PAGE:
Impact of a Health Promotion Nurse Intervention on Disability and Health Care Costs Among Elderly Adults With Heart Conditions
Department of Preventive Medicine, State University of New York at Stony Brook, Stony Brook, NY 11794-8338, USA. The Journal of Rural Health
(Impact Factor: 1.45).
02/2007; 23(4):322-31. DOI: 10.1111/j.1748-0361.2007.00110.x
Patients with heart conditions in rural areas may have different responses to health promotion-disease Self-management interventions compared to their urban counterparts.
To estimate the impact of a multi-component health promotion nurse intervention on physical function and total health care expenditures among elderly adults with heart conditions and to examine the impact of rural residence on the intervention effect.
We analyzed data on 281 community-living Medicare beneficiaries with heart conditions from the Medicare Primary and Consumer-Directed Care Demonstration (a randomized controlled trial). We estimated ordinary least squares (OLS) models to determine the effect of the intervention on the change in functional status and log-linear models to determine the impact of the intervention on total health care expenditures over a 2-year period.
The OLS models showed that the nurse intervention resulted in fewer impairments in Activities of Daily Living (ADL) (-0.307 on 0-6 scale, P = .055) at the end of 2 years. The effect of the intervention on ADL appeared to be stronger for rural than for urban participants (-0.490 vs -0.162, respectively). However, the difference was not statistically significant (P = .150). The effect of the intervention on Instrumental Activities of Daily Living (IADL) was not significant (P = .321). Average total health care expenditures were 6.5% ($1,981, 95% CI: -$8,048, $4,087) lower in the nurse group.
The nurse intervention led to better physical functioning and has potential to reduce total health care expenditures among high-risk Medicare beneficiaries with heart conditions.
Available from: Shelly Naud
- "Work-based weight loss programs for nurses, such as Weight Watchers®, are common in practice, but results are not found in the literature. Much more has been written about nurses' delivering wellness programs (Casey, 2007; Kaewthummanukul & Brown, 2006; Kelley & Abraham, 2007; McKey & Huntington, 2004; Meng, Wamsley, Eggert, & Van Nostrand, 2007; Nauta, Byrne, & Wesley, 2009; Wood et al., 2008) than about their participating in these programs. "
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ABSTRACT: This study examined perceptions of general and emotional health among a statewide sample of nurses, and their assessment of employers' workplace health and safety initiatives. These variables and demographic data were then used to model predictors of intention to leave their work positions. A survey was mailed to all registered nurses in one state. Fifty-three percent responded (n = 3,955). Findings suggested marked differences in perception of emotional health by age, with younger nurses reporting less positive perceptions of their emotional health. Perceptions of employers' safety and health initiatives varied by age, setting, and work role. Predictors of intention to leave included lower perceived emotional health among younger nurses and employer safety initiatives for both age groups. This exploratory study suggests a relationship among employer health and safety practices, nurses' emotional health, and intention to leave. Implications for occupational health nurses are detailed.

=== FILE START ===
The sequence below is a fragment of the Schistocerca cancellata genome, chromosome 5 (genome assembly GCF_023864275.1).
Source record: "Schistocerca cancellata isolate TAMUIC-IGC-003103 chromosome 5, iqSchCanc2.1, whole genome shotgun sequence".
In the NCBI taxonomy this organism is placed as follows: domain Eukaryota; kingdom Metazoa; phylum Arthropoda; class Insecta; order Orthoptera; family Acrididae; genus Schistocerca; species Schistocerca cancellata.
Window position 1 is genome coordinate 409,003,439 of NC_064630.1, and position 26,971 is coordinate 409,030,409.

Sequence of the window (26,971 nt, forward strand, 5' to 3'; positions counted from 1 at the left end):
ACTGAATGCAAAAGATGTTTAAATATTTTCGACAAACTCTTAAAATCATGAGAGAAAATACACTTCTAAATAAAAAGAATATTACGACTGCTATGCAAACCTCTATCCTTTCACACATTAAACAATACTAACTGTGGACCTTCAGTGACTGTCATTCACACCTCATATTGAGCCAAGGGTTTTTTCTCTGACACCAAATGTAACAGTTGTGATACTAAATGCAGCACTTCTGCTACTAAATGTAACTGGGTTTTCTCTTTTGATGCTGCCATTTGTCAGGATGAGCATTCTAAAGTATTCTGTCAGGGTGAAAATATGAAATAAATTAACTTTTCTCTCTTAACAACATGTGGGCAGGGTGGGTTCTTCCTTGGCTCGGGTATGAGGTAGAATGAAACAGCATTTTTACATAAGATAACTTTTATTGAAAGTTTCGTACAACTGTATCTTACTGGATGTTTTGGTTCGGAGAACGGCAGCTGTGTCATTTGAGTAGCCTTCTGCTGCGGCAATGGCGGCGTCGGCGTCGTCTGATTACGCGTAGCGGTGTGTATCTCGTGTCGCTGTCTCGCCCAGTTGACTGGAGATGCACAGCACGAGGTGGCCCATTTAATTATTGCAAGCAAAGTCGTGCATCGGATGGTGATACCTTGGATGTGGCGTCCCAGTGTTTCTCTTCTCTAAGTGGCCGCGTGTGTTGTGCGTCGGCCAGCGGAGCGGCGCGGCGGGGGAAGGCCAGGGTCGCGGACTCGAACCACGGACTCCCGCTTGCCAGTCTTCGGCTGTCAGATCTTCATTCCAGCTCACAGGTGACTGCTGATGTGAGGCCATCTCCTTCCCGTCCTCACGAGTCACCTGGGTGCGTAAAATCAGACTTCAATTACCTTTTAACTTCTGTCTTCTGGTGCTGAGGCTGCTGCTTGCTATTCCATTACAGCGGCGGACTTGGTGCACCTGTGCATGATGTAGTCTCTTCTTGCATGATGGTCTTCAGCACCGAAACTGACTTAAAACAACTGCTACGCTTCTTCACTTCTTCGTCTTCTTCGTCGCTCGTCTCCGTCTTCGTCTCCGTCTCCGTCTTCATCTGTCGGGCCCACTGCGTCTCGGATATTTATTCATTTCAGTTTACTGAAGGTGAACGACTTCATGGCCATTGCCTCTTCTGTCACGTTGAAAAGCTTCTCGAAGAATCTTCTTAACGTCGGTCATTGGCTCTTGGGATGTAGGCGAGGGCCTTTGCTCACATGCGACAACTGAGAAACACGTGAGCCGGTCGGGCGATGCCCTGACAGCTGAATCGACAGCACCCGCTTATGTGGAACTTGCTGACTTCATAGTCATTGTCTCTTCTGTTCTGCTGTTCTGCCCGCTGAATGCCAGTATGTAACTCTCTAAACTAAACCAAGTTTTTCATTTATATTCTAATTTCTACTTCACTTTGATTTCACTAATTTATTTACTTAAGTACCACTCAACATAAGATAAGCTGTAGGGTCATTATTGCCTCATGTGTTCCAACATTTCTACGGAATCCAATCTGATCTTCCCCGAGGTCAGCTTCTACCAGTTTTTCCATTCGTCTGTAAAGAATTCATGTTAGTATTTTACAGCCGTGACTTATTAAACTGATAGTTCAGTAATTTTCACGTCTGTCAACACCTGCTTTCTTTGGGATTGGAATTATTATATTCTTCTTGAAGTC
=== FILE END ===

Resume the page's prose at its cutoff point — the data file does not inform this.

Available from: Stephanie Stock
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ABSTRACT: Background: Cost data in healthcare are often skewed across patients. Thus, researchers have used either a log transformation of the dependent variable or generalized linear models with log links. However, frequently these nonlinear approaches produce non-linear incremental effects: the incremental effects differ at different levels of the covariates, and this can cause dramatic effects on predicted cost.
Objectives: The aim of this study was to demonstrate that when modelling skewed data, log link functions or log transformations are not necessary and have unintended effects.
Methods: We simulated cost data using a linear model with a ‘treatment’, a covariate and a specified number of observations with excessive cost (skewed data). We also used actual data from a pain-relief intervention among hip-replacement patients. We then estimated cost models using various functional approaches suggested to handle skew and calculated the incremental cost of treatment at various levels of the covariate(s).
Results: All of these methods provide unbiased estimates of the incremental effect of treatment on costs at the mean level of the covariate. However, in some log-based models the implied incremental treatment cost doubled between extreme low and high values of the covariate in a manner inconsistent with the underlying linear model.
Conclusions: Although specification checks are always needed, the potential for misleading incremental estimates resulting from log-based specifications is often ignored. In this era of cost containment and comparisons of treatment effectiveness it is vital that researchers and policymakers understand the limitation of the inferences that can be made using log-based models for patients whose characteristics differ from the sample mean.
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